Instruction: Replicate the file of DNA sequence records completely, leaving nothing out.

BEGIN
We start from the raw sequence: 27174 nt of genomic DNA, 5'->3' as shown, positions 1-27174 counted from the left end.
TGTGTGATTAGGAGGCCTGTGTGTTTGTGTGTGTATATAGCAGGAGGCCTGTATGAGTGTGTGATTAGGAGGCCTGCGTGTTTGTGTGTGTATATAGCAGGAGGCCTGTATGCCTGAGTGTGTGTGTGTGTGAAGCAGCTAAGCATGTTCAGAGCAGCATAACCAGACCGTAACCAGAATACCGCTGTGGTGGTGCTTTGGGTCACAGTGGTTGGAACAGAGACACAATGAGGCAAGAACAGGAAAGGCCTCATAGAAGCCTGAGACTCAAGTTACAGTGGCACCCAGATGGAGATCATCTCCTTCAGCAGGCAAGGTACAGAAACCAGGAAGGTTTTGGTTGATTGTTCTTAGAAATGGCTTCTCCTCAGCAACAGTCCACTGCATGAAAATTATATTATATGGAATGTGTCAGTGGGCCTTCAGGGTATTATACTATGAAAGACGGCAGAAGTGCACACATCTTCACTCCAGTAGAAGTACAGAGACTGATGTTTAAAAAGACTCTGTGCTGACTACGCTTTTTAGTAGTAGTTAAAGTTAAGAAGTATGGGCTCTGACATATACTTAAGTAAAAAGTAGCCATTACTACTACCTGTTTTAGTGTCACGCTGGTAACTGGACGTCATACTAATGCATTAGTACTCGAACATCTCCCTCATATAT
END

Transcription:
We start from the raw sequence: 27174 nt of genomic DNA, 5'->3' as shown, positions 1-27174 counted from the left end.
TGTGTGATTAGGAGGCCTGTGTGTTTGTGTGTGTATATAGCAGGAGGCCTGTATGAGTGTGTGATTAGGAGGCCTGCGTGTTTGTGTGTGTATATAGCAGGAGGCCTGTATGCCTGAGTGTGTGTGTGTGTGAAGCAGCTAAGCATGTTCAGAGCAGCATAACCAGACCGTAACCAGAATACCGCTGTGGTGGTGCTTTGGGTCACAGTGGTTGGAACAGAGACACAATGAGGCAAGAACAGGAAAGGCCTCATAGAAGCCTGAGACTCAAGTTACAGTGGCACCCAGATGGAGATCATCTCCTTCAGCAGGCAAGGTACAGAAACCAGGAAGGTTTTGGTTGATTGTTCTTAGAAATGGCTTCTCCTCAGCAACAGTCCACTGCATGAAAATTATATTATATGGAATGTGTCAGTGGGCCTTCAGGGTATTATACTATGAAAGACGGCAGAAGTGCACACATCTTCACTCCAGTAGAAGTACAGAGACTGATGTTTAAAAAGACTCTGTGCTGACTACGCTTTTTAGTAGTAGTTAAAGTTAAGAAGTATGGGCTCTGACATATACTTAAGTAAAAAGTAGCCATTACTACTACCTGTTTTAGTGTCACGCTGGTAACTGGACGTCATACTAATGCATTAGTACTCGAACATCTCCCTCATATAT